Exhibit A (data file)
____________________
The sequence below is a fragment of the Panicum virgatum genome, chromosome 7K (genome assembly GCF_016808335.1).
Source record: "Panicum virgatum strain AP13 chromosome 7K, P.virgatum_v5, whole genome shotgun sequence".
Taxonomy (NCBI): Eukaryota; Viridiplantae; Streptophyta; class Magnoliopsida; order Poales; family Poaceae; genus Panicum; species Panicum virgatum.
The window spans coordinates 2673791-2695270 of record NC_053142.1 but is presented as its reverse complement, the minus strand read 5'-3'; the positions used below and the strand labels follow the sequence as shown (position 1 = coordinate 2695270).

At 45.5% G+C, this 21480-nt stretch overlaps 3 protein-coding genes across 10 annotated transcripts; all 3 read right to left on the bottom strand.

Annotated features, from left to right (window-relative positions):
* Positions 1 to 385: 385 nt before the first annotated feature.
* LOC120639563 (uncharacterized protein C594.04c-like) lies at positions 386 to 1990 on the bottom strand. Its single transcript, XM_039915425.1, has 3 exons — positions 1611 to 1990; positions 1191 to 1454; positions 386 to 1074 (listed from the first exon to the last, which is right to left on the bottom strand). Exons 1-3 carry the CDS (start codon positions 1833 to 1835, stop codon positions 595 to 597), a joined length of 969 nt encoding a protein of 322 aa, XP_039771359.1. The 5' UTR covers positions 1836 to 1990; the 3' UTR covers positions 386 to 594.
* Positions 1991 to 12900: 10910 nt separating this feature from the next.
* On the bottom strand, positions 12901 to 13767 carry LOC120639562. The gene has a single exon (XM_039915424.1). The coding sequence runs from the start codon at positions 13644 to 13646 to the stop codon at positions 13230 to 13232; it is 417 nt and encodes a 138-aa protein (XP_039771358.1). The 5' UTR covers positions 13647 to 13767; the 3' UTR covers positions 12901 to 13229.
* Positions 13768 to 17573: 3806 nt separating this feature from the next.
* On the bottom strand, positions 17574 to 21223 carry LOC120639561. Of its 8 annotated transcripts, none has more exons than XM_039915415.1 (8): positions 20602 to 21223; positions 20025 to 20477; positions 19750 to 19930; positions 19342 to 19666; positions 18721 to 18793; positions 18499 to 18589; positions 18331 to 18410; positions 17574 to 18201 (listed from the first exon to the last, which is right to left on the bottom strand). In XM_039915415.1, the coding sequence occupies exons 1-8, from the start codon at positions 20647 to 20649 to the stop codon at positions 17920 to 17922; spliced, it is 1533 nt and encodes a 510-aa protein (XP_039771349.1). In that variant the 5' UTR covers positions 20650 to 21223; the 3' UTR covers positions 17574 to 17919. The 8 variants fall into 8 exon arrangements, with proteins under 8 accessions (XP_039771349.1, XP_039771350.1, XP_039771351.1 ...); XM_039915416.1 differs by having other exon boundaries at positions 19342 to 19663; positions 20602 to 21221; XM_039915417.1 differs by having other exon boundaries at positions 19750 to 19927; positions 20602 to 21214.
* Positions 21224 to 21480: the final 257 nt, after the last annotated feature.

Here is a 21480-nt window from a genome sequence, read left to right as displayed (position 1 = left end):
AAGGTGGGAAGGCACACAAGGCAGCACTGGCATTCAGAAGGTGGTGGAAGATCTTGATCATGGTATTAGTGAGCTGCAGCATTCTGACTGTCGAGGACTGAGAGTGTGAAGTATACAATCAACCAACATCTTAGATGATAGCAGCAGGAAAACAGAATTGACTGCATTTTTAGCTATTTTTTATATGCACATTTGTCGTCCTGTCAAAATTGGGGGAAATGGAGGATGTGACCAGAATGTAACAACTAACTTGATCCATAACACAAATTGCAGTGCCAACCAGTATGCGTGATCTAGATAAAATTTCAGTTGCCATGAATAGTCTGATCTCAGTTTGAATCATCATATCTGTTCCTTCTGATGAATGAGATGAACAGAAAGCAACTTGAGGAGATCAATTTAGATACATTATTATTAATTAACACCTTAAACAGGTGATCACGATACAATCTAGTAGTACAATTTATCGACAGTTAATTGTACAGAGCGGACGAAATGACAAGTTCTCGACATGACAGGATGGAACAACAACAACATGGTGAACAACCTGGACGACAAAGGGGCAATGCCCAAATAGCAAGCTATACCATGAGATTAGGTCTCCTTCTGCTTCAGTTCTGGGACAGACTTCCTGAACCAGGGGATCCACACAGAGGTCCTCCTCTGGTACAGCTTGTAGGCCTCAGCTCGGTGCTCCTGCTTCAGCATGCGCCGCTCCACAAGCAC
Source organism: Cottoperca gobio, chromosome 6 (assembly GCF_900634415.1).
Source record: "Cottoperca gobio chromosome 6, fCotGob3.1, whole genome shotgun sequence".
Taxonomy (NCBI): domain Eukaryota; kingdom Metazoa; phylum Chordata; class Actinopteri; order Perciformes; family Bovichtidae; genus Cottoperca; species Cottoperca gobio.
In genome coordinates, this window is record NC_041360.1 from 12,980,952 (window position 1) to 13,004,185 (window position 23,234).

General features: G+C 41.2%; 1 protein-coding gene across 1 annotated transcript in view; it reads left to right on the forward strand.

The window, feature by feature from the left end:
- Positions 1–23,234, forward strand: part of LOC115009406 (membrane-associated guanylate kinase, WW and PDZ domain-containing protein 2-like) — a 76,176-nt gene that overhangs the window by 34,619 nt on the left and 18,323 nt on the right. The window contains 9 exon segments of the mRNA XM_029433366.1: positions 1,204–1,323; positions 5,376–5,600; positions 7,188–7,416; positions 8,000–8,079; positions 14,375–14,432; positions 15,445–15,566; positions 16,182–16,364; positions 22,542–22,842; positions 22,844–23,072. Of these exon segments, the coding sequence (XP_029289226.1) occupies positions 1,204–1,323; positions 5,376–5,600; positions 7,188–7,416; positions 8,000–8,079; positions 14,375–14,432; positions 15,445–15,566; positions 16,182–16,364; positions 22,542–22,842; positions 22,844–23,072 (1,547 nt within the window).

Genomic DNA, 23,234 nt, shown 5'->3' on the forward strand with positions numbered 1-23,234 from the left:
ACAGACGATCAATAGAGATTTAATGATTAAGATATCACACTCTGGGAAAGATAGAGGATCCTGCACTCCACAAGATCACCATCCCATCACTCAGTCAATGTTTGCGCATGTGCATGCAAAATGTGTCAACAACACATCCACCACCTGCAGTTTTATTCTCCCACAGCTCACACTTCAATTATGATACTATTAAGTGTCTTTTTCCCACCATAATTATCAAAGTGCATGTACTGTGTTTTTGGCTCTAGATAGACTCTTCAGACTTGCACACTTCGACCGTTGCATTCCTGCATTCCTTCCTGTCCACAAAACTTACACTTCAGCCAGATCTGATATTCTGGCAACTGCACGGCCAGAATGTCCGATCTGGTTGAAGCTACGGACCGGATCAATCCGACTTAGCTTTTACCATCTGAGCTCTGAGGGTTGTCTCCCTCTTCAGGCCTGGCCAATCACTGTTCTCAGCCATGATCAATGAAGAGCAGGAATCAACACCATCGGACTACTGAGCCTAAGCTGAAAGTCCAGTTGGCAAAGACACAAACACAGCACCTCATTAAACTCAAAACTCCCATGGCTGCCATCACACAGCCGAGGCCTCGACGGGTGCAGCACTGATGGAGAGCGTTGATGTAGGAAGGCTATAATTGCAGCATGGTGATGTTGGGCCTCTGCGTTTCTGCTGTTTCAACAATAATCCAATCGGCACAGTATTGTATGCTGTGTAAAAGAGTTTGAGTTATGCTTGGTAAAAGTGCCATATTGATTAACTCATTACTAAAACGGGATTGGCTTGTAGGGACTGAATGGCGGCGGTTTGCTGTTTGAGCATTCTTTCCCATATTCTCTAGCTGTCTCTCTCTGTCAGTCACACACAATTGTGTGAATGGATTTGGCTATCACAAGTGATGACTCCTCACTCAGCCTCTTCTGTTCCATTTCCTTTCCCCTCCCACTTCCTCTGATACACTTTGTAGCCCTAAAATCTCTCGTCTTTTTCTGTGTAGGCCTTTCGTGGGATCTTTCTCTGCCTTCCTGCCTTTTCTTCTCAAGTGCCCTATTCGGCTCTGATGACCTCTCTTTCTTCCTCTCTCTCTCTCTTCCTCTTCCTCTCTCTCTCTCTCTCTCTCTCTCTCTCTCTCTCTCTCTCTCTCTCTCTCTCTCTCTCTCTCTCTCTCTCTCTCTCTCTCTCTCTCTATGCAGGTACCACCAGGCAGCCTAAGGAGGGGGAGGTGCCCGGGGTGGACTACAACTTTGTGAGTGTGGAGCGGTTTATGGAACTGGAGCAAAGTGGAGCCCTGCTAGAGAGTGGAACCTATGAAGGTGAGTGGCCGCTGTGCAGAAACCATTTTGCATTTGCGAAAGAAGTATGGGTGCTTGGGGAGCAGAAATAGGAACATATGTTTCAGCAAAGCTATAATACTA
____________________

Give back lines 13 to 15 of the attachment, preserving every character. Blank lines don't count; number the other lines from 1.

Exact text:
* Positions 21224 to 21480: the final 257 nt, after the last annotated feature.

Here is a 21480-nt window from a genome sequence, read left to right as displayed (position 1 = left end):
AAGGTGGGAAGGCACACAAGGCAGCACTGGCATTCAGAAGGTGGTGGAAGATCTTGATCATGGTATTAGTGAGCTGCAGCATTCTGACTGTCGAGGACTGAGAGTGTGAAGTATACAATCAACCAACATCTTAGATGATAGCAGCAGGAAAACAGAATTGACTGCATTTTTAGCTATTTTTTATATGCACATTTGTCGTCCTGTCAAAATTGGGGGAAATGGAGGATGTGACCAGAATGTAACAACTAACTTGATCCATAACACAAATTGCAGTGCCAACCAGTATGCGTGATCTAGATAAAATTTCAGTTGCCATGAATAGTCTGATCTCAGTTTGAATCATCATATCTGTTCCTTCTGATGAATGAGATGAACAGAAAGCAACTTGAGGAGATCAATTTAGATACATTATTATTAATTAACACCTTAAACAGGTGATCACGATACAATCTAGTAGTACAATTTATCGACAGTTAATTGTACAGAGCGGACGAAATGACAAGTTCTCGACATGACAGGATGGAACAACAACAACATGGTGAACAACCTGGACGACAAAGGGGCAATGCCCAAATAGCAAGCTATACCATGAGATTAGGTCTCCTTCTGCTTCAGTTCTGGGACAGACTTCCTGAACCAGGGGATCCACACAGAGGTCCTCCTCTGGTACAGCTTGTAGGCCTCAGCTCGGTGCTCCTGCTTCAGCATGCGCCGCTCCACAAGCAC